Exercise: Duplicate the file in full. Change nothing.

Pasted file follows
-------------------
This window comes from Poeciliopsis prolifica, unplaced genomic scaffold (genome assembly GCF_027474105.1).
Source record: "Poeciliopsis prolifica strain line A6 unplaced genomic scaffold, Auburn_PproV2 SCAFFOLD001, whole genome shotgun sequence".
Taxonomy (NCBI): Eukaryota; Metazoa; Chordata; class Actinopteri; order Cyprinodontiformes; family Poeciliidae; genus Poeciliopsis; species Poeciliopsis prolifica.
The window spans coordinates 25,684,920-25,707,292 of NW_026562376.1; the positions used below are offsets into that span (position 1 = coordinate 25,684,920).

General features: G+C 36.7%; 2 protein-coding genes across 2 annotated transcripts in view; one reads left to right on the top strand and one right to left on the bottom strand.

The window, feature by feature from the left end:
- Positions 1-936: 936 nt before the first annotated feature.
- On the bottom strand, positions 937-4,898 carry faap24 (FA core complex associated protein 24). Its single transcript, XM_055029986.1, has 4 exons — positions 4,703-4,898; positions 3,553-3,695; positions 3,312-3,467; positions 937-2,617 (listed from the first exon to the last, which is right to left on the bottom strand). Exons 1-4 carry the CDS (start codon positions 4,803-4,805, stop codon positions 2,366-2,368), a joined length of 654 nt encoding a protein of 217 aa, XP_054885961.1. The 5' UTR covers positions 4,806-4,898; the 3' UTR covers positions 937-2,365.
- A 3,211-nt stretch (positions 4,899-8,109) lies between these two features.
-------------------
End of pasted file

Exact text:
This window comes from Poeciliopsis prolifica, unplaced genomic scaffold (genome assembly GCF_027474105.1).
Source record: "Poeciliopsis prolifica strain line A6 unplaced genomic scaffold, Auburn_PproV2 SCAFFOLD001, whole genome shotgun sequence".
Taxonomy (NCBI): Eukaryota; Metazoa; Chordata; class Actinopteri; order Cyprinodontiformes; family Poeciliidae; genus Poeciliopsis; species Poeciliopsis prolifica.
The window spans coordinates 25,684,920-25,707,292 of NW_026562376.1; the positions used below are offsets into that span (position 1 = coordinate 25,684,920).

General features: G+C 36.7%; 2 protein-coding genes across 2 annotated transcripts in view; one reads left to right on the top strand and one right to left on the bottom strand.

The window, feature by feature from the left end:
- Positions 1-936: 936 nt before the first annotated feature.
- On the bottom strand, positions 937-4,898 carry faap24 (FA core complex associated protein 24). Its single transcript, XM_055029986.1, has 4 exons — positions 4,703-4,898; positions 3,553-3,695; positions 3,312-3,467; positions 937-2,617 (listed from the first exon to the last, which is right to left on the bottom strand). Exons 1-4 carry the CDS (start codon positions 4,803-4,805, stop codon positions 2,366-2,368), a joined length of 654 nt encoding a protein of 217 aa, XP_054885961.1. The 5' UTR covers positions 4,806-4,898; the 3' UTR covers positions 937-2,365.
- A 3,211-nt stretch (positions 4,899-8,109) lies between these two features.